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dc.contributor.authorStrommen, N. D.
dc.date.accessioned2014-05-29T18:16:11Z
dc.date.available2014-05-29T18:16:11Z
dc.date.issued2014-05-29
dc.identifier.urihttp://hdl.handle.net/11045/24148
dc.descriptionPartial OCR done. 34 pages total.en_US
dc.description.abstractEarly season snowfall often creates special problems when preparations for the winter season have not been completed. The first snowfall of the season for Michigan, on the average, arrives five weeks earlier in the western section of the Upper Peninsula than it does in the southeastern portion of the Lower Peninsula. Preparations for the winter snow season may take only a few minutes for some types of activity while others may need three to four weeks. The importance of being prepared is directly related to the influence which an activity may have to the smooth operation of a community. The snow removal program is an activity which must be prepared for action when that first substantial snowfall occurs. Snow removal must operate smoothly to avoid snarling the traffic of everyday activities. Winter sports and recreational facilities are an example of an operation which requires a substantial period of preparation. Uncompleted preparations, however, only represent a loss to the operator and do not interfere with the smooth operation of everyday activities. Other activities, such as advertising, depend on timeliness for success. These people must plan well in advance so that their product release coincides with the changing seasons. Certain types of outdoor construction work will be scheduled so that it can be completed before inclimate weather sets in. Frost and frost depth penetration are closely related to the snow cover depth. Insect survival is generally much higher in areas with an abundant early snow cover. Because of the large time variations between the western Upper Peninsula and the southeastern Lower Peninsula in the threshold dates for various snow depths, the timely completion of preparations for winter vary widely in Michigan. Data presented in this publication are designed to provide helpful information for planning the timely completion of winter preparedness operations. These data also point out vividly the effect that certain topographic features in Michigan have on winter snowfall patterns and the influence of the surrounding Great Lakes.en_US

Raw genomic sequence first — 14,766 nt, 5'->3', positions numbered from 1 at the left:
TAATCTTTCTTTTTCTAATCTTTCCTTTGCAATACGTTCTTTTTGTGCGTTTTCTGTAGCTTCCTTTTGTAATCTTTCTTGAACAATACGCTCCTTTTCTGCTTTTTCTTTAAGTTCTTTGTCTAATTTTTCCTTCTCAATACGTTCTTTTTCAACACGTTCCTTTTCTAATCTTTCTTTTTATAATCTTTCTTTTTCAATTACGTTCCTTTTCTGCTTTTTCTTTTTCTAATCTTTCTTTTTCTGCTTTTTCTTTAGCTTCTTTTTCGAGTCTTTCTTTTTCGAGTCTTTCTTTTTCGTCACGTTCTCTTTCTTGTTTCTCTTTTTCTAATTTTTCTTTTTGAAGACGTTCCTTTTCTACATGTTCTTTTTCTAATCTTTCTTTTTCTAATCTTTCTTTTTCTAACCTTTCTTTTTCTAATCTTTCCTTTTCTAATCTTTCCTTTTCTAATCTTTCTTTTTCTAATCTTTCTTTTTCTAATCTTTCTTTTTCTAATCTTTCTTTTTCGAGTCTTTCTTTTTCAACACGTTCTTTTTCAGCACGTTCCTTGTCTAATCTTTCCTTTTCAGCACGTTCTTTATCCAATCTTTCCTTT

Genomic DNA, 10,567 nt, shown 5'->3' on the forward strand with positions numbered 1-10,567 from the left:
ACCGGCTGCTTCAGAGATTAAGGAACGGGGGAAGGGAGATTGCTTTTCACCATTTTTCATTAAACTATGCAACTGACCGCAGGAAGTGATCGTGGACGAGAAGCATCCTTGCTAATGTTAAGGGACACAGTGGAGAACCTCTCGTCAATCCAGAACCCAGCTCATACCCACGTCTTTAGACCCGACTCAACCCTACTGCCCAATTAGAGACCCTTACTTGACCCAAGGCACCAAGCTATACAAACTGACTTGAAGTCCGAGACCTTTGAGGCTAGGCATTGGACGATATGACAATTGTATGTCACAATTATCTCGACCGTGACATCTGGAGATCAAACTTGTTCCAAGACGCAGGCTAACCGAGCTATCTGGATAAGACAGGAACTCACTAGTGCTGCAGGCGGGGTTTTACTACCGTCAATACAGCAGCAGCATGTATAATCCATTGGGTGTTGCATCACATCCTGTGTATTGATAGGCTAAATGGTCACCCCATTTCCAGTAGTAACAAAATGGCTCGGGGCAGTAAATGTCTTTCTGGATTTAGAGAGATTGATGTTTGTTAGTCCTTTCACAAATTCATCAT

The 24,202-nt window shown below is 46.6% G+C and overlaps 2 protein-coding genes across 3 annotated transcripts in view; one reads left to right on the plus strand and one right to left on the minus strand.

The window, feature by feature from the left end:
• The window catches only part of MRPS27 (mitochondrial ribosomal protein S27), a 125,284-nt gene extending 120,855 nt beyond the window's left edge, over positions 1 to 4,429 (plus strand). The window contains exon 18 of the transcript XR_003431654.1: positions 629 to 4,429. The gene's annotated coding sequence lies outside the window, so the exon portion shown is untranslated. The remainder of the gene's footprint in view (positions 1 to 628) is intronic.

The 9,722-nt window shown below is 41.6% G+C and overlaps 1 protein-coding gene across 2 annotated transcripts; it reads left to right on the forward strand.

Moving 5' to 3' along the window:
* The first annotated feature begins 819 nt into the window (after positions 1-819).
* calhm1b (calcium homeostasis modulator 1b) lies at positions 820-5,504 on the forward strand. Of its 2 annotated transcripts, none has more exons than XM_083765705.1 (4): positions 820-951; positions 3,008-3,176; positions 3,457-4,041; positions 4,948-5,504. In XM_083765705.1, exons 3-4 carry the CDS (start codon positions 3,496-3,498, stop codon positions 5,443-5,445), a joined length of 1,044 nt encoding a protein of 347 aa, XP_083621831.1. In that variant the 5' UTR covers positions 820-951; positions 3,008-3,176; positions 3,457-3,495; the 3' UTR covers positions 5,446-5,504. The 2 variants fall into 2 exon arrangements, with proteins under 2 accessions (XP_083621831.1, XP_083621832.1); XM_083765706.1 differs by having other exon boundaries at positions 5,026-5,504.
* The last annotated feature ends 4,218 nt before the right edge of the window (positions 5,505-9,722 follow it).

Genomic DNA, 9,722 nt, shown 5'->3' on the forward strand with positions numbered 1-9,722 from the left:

dc.language.isoen_USen_US
dc.subjectMichigan Snowfallen_US
dc.subjectSnowfall Statisticsen_US
dc.subjectMichigan Department of Agricultureen_US
dc.subjectMichigan Weather Serviceen_US
dc.subjectESSA - Weather Bureauen_US
dc.subjectUnited States Department of Commerceen_US
dc.subjectAgricultural Engineering Department Michigan State Universityen_US
dc.subjectJune 1968en_US
dc.titleMichigan Snowfall Statistics: First 1- / 3- / 6- / 12- Inch Depthsen_US
dc.typeTechnical Reporten_US


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